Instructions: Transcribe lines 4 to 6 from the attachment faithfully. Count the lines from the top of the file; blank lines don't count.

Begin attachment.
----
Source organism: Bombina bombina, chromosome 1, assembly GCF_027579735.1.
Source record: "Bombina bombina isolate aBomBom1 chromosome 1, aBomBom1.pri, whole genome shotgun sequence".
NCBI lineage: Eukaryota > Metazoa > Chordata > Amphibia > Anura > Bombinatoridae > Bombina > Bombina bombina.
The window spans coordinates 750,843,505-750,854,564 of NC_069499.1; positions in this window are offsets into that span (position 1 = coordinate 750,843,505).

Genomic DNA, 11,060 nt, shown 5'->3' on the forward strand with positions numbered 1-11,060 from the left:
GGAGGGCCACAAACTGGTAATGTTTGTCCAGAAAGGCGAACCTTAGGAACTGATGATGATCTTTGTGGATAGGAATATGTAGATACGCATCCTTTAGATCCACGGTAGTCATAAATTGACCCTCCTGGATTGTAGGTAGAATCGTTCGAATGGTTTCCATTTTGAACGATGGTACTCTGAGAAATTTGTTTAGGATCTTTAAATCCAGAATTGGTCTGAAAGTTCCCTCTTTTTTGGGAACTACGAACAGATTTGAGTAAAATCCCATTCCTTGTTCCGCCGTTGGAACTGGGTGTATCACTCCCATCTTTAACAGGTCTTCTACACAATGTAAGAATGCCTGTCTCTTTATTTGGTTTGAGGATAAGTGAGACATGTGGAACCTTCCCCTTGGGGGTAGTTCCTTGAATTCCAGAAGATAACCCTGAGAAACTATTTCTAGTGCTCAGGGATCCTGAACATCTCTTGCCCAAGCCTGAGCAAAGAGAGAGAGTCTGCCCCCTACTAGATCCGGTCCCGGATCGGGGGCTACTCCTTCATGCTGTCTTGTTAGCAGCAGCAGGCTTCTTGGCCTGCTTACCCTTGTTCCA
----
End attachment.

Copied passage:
The window spans coordinates 750,843,505-750,854,564 of NC_069499.1; positions in this window are offsets into that span (position 1 = coordinate 750,843,505).

Genomic DNA, 11,060 nt, shown 5'->3' on the forward strand with positions numbered 1-11,060 from the left:
GGAGGGCCACAAACTGGTAATGTTTGTCCAGAAAGGCGAACCTTAGGAACTGATGATGATCTTTGTGGATAGGAATATGTAGATACGCATCCTTTAGATCCACGGTAGTCATAAATTGACCCTCCTGGATTGTAGGTAGAATCGTTCGAATGGTTTCCATTTTGAACGATGGTACTCTGAGAAATTTGTTTAGGATCTTTAAATCCAGAATTGGTCTGAAAGTTCCCTCTTTTTTGGGAACTACGAACAGATTTGAGTAAAATCCCATTCCTTGTTCCGCCGTTGGAACTGGGTGTATCACTCCCATCTTTAACAGGTCTTCTACACAATGTAAGAATGCCTGTCTCTTTATTTGGTTTGAGGATAAGTGAGACATGTGGAACCTTCCCCTTGGGGGTAGTTCCTTGAATTCCAGAAGATAACCCTGAGAAACTATTTCTAGTGCTCAGGGATCCTGAACATCTCTTGCCCAAGCCTGAGCAAAGAGAGAGAGTCTGCCCCCTACTAGATCCGGTCCCGGATCGGGGGCTACTCCTTCATGCTGTCTTGTTAGCAGCAGCAGGCTTCTTGGCCTGCTTACCCTTGTTCCA